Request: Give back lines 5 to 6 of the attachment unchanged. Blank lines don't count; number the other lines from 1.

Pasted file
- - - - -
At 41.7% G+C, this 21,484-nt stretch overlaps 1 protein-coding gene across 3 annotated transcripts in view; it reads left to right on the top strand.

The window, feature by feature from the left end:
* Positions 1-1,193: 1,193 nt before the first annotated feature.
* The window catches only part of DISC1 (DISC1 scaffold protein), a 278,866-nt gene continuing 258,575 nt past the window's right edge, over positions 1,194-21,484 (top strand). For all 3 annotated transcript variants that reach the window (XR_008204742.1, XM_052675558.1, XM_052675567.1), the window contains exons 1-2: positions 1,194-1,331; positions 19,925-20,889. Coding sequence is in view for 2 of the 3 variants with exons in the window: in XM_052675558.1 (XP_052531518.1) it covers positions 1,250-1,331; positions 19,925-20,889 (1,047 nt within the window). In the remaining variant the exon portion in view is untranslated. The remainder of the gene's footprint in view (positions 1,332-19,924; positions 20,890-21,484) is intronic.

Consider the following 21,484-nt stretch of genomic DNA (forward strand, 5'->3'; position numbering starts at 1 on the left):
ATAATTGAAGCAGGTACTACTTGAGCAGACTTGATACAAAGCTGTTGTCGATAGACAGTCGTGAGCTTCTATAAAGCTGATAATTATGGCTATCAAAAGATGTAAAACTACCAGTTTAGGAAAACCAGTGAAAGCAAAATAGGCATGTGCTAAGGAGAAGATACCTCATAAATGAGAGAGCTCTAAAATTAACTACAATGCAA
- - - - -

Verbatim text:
Consider the following 21,484-nt stretch of genomic DNA (forward strand, 5'->3'; position numbering starts at 1 on the left):
ATAATTGAAGCAGGTACTACTTGAGCAGACTTGATACAAAGCTGTTGTCGATAGACAGTCGTGAGCTTCTATAAAGCTGATAATTATGGCTATCAAAAGATGTAAAACTACCAGTTTAGGAAAACCAGTGAAAGCAAAATAGGCATGTGCTAAGGAGAAGATACCTCATAAATGAGAGAGCTCTAAAATTAACTACAATGCAA